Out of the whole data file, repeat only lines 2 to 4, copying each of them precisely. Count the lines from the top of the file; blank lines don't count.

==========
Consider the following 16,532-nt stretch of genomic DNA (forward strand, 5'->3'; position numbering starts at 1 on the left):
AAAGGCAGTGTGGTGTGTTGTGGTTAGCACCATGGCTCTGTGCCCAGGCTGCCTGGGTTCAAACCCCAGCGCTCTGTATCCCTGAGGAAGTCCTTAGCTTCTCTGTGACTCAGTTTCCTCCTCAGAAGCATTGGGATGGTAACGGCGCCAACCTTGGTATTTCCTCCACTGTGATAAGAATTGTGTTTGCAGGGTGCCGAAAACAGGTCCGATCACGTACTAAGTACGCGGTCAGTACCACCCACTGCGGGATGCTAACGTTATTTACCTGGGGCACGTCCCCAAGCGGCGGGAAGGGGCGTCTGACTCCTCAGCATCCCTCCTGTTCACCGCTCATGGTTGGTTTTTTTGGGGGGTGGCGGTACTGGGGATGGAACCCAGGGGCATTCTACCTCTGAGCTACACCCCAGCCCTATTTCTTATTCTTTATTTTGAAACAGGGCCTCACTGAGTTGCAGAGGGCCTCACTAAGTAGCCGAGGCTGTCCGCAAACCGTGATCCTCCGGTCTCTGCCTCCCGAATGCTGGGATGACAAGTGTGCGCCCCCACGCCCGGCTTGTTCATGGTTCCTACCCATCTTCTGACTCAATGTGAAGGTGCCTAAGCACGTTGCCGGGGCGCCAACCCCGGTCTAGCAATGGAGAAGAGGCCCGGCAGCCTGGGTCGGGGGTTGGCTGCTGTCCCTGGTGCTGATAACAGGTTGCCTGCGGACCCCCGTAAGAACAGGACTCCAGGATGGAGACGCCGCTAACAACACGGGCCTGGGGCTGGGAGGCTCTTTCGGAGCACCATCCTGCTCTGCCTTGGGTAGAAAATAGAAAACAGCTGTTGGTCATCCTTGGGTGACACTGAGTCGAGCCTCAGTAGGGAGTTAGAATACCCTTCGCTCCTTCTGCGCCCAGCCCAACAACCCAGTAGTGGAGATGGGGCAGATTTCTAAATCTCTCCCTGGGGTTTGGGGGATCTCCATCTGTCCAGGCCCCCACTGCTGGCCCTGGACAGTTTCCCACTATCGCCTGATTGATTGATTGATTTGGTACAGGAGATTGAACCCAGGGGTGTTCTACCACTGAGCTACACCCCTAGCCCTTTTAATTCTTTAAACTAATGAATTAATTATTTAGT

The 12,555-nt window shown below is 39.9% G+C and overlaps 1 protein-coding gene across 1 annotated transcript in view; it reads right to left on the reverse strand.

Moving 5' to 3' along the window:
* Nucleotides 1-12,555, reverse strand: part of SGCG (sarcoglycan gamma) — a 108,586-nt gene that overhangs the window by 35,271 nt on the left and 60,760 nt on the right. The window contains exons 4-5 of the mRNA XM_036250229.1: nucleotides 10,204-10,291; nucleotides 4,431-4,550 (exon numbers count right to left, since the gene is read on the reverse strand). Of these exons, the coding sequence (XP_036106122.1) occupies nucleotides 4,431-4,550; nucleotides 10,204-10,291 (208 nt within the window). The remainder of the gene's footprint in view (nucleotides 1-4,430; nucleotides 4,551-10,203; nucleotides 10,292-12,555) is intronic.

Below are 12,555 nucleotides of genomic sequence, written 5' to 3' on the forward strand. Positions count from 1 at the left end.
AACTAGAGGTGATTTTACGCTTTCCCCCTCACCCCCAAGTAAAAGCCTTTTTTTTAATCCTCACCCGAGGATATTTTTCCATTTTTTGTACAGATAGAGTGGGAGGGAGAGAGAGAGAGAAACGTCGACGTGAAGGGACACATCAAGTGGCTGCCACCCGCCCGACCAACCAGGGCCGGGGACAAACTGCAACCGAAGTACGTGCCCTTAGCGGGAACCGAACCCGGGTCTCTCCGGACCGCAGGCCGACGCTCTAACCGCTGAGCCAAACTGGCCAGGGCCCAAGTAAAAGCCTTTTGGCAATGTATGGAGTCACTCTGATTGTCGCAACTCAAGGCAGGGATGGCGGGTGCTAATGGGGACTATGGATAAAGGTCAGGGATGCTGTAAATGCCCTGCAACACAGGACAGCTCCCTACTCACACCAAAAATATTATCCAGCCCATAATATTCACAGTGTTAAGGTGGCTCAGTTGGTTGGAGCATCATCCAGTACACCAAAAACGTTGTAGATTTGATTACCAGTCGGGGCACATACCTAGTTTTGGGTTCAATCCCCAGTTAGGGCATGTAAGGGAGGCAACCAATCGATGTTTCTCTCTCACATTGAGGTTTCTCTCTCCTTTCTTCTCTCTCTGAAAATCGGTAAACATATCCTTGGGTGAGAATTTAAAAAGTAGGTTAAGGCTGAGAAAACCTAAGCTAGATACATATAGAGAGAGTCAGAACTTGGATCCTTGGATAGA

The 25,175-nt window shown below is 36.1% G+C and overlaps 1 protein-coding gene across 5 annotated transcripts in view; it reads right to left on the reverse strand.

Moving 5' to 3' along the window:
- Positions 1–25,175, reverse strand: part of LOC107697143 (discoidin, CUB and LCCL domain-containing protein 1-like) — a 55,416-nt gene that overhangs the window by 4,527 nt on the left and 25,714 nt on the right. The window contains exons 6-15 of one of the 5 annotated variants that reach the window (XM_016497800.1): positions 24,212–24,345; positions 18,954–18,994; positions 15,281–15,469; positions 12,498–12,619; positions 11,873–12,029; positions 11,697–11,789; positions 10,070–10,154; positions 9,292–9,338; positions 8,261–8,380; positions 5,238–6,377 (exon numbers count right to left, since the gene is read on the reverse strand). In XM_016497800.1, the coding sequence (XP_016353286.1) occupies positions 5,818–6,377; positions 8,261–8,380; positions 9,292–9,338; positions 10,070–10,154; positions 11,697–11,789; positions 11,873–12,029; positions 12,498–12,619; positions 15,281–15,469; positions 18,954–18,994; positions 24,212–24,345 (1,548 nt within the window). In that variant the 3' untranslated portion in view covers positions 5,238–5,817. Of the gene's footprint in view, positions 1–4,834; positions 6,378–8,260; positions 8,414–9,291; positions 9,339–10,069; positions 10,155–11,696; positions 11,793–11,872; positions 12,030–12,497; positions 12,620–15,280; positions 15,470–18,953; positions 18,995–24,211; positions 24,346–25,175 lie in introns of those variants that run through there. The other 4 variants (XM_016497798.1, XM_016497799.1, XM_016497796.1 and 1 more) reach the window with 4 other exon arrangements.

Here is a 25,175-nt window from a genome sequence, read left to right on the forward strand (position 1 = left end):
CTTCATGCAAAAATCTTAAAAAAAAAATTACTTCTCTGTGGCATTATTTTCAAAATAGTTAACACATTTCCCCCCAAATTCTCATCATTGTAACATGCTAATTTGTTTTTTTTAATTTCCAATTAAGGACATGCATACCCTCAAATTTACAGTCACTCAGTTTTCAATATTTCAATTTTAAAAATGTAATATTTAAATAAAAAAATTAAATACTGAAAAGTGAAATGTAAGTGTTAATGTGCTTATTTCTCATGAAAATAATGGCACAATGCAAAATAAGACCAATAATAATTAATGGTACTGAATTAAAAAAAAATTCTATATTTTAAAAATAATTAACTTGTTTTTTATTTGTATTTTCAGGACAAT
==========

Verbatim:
AAAGGCAGTGTGGTGTGTTGTGGTTAGCACCATGGCTCTGTGCCCAGGCTGCCTGGGTTCAAACCCCAGCGCTCTGTATCCCTGAGGAAGTCCTTAGCTTCTCTGTGACTCAGTTTCCTCCTCAGAAGCATTGGGATGGTAACGGCGCCAACCTTGGTATTTCCTCCACTGTGATAAGAATTGTGTTTGCAGGGTGCCGAAAACAGGTCCGATCACGTACTAAGTACGCGGTCAGTACCACCCACTGCGGGATGCTAACGTTATTTACCTGGGGCACGTCCCCAAGCGGCGGGAAGGGGCGTCTGACTCCTCAGCATCCCTCCTGTTCACCGCTCATGGTTGGTTTTTTTGGGGGGTGGCGGTACTGGGGATGGAACCCAGGGGCATTCTACCTCTGAGCTACACCCCAGCCCTATTTCTTATTCTTTATTTTGAAACAGGGCCTCACTGAGTTGCAGAGGGCCTCACTAAGTAGCCGAGGCTGTCCGCAAACCGTGATCCTCCGGTCTCTGCCTCCCGAATGCTGGGATGACAAGTGTGCGCCCCCACGCCCGGCTTGTTCATGGTTCCTACCCATCTTCTGACTCAATGTGAAGGTGCCTAAGCACGTTGCCGGGGCGCCAACCCCGGTCTAGCAATGGAGAAGAGGCCCGGCAGCCTGGGTCGGGGGTTGGCTGCTGTCCCTGGTGCTGATAACAGGTTGCCTGCGGACCCCCGTAAGAACAGGACTCCAGGATGGAGACGCCGCTAACAACACGGGCCTGGGGCTGGGAGGCTCTTTCGGAGCACCATCCTGCTCTGCCTTGGGTAGAAAATAGAAAACAGCTGTTGGTCATCCTTGGGTGACACTGAGTCGAGCCTCAGTAGGGAGTTAGAATACCCTTCGCTCCTTCTGCGCCCAGCCCAACAACCCAGTAGTGGAGATGGGGCAGATTTCTAAATCTCTCCCTGGGGTTTGGGGGATCTCCATCTGTCCAGGCCCCCACTGCTGGCCCTGGACAGTTTCCCACTATCGCCTGATTGATTGATTGATTTGGTACAGGAGATTGAACCCAGGGGTGTTCTACCACTGAGCTACACCCCTAGCCCTTTTAATTCTTTAAACTAATGAATTAATTATTTAGT

The 12,555-nt window shown below is 39.9% G+C and overlaps 1 protein-coding gene across 1 annotated transcript in view; it reads right to left on the reverse strand.

Moving 5' to 3' along the window: